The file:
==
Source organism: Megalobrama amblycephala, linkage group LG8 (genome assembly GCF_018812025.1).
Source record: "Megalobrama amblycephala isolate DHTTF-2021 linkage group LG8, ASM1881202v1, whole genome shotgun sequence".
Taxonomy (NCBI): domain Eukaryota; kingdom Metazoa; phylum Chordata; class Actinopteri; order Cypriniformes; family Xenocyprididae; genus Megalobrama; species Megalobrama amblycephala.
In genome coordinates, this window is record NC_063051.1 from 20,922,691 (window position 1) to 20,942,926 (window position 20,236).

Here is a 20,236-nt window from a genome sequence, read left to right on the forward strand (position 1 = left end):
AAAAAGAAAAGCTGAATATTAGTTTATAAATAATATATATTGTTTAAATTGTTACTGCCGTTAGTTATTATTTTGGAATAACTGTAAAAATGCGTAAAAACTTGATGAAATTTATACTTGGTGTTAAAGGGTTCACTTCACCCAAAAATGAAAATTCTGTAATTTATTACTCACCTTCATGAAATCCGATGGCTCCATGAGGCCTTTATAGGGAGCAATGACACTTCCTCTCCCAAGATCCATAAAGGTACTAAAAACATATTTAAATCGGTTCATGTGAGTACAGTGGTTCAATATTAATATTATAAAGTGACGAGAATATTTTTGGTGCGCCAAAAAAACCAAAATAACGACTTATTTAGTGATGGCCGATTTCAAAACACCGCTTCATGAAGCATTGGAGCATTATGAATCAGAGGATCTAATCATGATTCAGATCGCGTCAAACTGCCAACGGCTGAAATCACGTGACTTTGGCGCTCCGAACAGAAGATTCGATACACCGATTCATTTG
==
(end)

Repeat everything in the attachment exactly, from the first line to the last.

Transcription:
Source organism: Megalobrama amblycephala, linkage group LG8 (genome assembly GCF_018812025.1).
Source record: "Megalobrama amblycephala isolate DHTTF-2021 linkage group LG8, ASM1881202v1, whole genome shotgun sequence".
Taxonomy (NCBI): domain Eukaryota; kingdom Metazoa; phylum Chordata; class Actinopteri; order Cypriniformes; family Xenocyprididae; genus Megalobrama; species Megalobrama amblycephala.
In genome coordinates, this window is record NC_063051.1 from 20,922,691 (window position 1) to 20,942,926 (window position 20,236).

Here is a 20,236-nt window from a genome sequence, read left to right on the forward strand (position 1 = left end):
AAAAAGAAAAGCTGAATATTAGTTTATAAATAATATATATTGTTTAAATTGTTACTGCCGTTAGTTATTATTTTGGAATAACTGTAAAAATGCGTAAAAACTTGATGAAATTTATACTTGGTGTTAAAGGGTTCACTTCACCCAAAAATGAAAATTCTGTAATTTATTACTCACCTTCATGAAATCCGATGGCTCCATGAGGCCTTTATAGGGAGCAATGACACTTCCTCTCCCAAGATCCATAAAGGTACTAAAAACATATTTAAATCGGTTCATGTGAGTACAGTGGTTCAATATTAATATTATAAAGTGACGAGAATATTTTTGGTGCGCCAAAAAAACCAAAATAACGACTTATTTAGTGATGGCCGATTTCAAAACACCGCTTCATGAAGCATTGGAGCATTATGAATCAGAGGATCTAATCATGATTCAGATCGCGTCAAACTGCCAACGGCTGAAATCACGTGACTTTGGCGCTCCGAACAGAAGATTCGATACACCGATTCATTTG